In the late evening hours of May 31, 1921, an employee of a hotel in the all-Black Greenwood neighborhood of Tulsa rushed over to a house on King Street. He woke the family inside, warning that Black people were being shot indiscriminately by a vicious mob of white vigilantes.
The family scrambled to leave, then walked towards the railroad tracks that segregated Tulsa, hoping the steel rails would serve as a clear avenue out of town. A white stranger walked up and warned that the mob was waiting along the tracks for Black people attempting to flee Greenwood, sending the family into even more panic in their search of a route to safety.
Two family members got separated from the pack and eventually clambered into the Arkansas River, which they traversed in harrowing fashion for over 20 miles until they arrived in Sapulpa. The rest of the group narrowly evaded the heavily armed mob, which fired bullets relentlessly while looting and burning houses and businesses. Eventually, current Tulsa businessman Leroy Gibbs II’s grandmother Ernestine and her family made it to the safety of the state fairgrounds.
“I was fortunate my grandmother was a survivor, but there are so many that weren't,” said Gibbs II.
“I went through anger,” Gibbs added. “I imagine my grandmother as a 17-year-old girl having to be in that environment, bullets flying and fires. I’ve been in the military. I’ve been to war – Desert Storm. To have that imagery in my head of my grandmother, it’s disheartening that people would do this to other people that way.”
This Saturday, May 29, 2021, as the city of Tulsa acknowledge the centennial of the 1921 Race Massacre, descendants of survivors like Leroy Gibbs II will be recognized at the Honoring Survivors and Descendants Luncheon. That luncheon will be hosted by the Black Wall Street Legacy Fest and the Oklahoma City Thunder, both of which are focused on using their platforms to allow the three living survivors and the many descendants of survivors to tell their stories and to remind Tulsans what was mercilessly destroyed in the massacre.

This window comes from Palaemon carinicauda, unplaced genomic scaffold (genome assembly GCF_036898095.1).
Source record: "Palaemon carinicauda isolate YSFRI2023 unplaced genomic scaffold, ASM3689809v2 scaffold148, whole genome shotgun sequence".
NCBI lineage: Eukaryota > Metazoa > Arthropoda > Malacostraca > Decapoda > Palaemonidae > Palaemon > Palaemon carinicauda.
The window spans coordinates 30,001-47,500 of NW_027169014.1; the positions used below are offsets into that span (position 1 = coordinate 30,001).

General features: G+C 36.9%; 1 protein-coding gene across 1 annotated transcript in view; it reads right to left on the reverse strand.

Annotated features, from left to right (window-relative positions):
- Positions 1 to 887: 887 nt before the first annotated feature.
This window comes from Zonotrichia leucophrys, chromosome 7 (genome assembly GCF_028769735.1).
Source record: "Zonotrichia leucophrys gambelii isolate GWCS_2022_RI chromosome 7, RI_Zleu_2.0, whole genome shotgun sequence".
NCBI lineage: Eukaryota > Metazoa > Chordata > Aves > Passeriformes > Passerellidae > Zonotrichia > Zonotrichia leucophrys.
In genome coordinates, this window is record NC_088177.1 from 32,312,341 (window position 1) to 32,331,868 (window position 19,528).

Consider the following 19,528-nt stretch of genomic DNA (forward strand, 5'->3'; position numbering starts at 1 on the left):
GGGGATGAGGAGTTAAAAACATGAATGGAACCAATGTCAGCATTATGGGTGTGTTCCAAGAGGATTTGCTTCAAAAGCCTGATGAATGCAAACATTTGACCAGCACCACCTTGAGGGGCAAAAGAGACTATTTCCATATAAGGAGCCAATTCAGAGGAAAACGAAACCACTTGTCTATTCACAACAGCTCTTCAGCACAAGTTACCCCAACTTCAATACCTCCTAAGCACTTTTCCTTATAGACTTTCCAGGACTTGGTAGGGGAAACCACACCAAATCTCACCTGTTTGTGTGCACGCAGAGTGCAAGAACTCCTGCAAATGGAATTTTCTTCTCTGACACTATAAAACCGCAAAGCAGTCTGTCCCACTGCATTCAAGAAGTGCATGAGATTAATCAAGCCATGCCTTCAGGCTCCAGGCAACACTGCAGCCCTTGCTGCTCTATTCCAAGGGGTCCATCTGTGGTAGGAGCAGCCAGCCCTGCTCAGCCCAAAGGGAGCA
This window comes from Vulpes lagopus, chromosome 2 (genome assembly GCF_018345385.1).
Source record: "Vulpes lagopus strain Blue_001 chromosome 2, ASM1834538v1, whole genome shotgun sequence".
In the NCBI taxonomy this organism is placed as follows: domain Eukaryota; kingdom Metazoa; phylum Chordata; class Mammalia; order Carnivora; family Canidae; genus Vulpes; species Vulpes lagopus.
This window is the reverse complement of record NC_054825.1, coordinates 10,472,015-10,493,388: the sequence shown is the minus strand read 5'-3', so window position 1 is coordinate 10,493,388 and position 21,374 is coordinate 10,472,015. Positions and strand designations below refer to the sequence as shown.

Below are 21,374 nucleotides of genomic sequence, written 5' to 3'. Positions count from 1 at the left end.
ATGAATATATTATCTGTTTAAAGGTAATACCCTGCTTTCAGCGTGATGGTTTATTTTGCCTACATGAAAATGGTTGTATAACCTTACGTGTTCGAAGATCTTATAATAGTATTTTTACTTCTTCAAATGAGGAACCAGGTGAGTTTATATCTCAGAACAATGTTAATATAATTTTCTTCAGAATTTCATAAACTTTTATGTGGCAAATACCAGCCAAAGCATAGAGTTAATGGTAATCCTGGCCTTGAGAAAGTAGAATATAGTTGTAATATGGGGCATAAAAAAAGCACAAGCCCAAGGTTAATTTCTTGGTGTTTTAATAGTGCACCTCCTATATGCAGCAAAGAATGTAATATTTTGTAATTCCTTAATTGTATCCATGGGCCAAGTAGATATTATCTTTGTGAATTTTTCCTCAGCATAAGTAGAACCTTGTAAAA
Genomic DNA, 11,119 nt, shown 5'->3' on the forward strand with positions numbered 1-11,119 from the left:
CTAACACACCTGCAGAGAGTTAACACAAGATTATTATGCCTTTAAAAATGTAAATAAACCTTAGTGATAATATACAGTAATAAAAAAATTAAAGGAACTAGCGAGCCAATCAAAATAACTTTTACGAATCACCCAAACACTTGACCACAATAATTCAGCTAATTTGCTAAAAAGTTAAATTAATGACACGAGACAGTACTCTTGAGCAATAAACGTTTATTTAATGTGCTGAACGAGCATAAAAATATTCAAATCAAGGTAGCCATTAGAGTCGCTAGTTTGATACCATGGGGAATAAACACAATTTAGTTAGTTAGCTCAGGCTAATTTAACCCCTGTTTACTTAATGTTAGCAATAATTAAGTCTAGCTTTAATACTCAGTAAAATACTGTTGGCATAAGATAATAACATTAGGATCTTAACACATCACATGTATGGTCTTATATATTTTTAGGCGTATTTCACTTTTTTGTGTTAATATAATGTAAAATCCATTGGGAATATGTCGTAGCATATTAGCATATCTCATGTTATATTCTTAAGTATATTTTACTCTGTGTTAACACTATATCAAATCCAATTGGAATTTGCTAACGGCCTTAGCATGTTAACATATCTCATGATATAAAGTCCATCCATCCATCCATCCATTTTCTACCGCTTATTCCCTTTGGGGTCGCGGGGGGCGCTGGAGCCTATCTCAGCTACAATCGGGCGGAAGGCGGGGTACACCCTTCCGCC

Learn more about the upcoming Black Wall Street Legacy Festival and Tulsa Centennial Commission events honoring Greenwood's legacy @BWSLegacyFest | https://t.co/bsaolo6vCi@GreenwoodRising | https://t.co/zze6I7QK06 pic.twitter.com/bXSWj8zyZ7— OKC THUNDER (@okcthunder) May 26, 2021
Dozens, if not hundreds of Black Tulsans were killed on the night of May 31 and the morning of June 1, 1921. The true number will likely never be known. Thousands of homes were turned into ashes and rubble. Institutions that once thrived were turned into shot-out husks, with no humanity to fill them again. The message in the mob’s bullets was clear to the former Greenwood residents, scattered like thousands of shards of glass across the northeast part of Oklahoma – try to stand up on your own two feet and see what happens next.
Prior to May 31, 1921, that’s exactly what the community of Greenwood had done – sprout from the soil and rise through the concrete into a self-sustaining “Black Wall Street”. The neighborhood of 11,000 people was more than just the homes and businesses it contained. It was a community that looked out for one another and kept money circulating inside its own ecosystem, which lifted the standard of living for every resident.
“It was a successful community,” said Gibbs II’s wife Tracy. “When we talk about the destruction of Black Wall Street, we talk about the destruction of knowledge, the destruction of people being able to learn from one another and people being able to thrive and build with one another.”
Ernestine’s family returned to Tulsa days after the massacre but found no trace of their home or possessions. Their only option was to live in the quarters of a white family who allowed them to stay while Ernestine’s mother worked as their housekeeper. Despite the precarity foisted upon her at 17 years old, Ernestine finished her education at Booker T. Washington High School, earned a teaching degree and then came back to her alma mater to teach.
After meeting Leroy II’s grandfather, also named Leroy, Ernestine settled into family life, retired from teaching and used her retirement funds to help start a swath of family businesses that she and Leroy ran together. First it was crossing the county line to buy chickens, then bringing them back to Tulsa to sell to residents. Then came a grocery store, a laundromat, a restaurant, a hardware store and even a juke joint. Just decades after a violent mob signaled that any attempt at Black excellence would be ruthlessly punished, Ernestine and Leroy Gibbs built up a business empire with faith and fearlessness.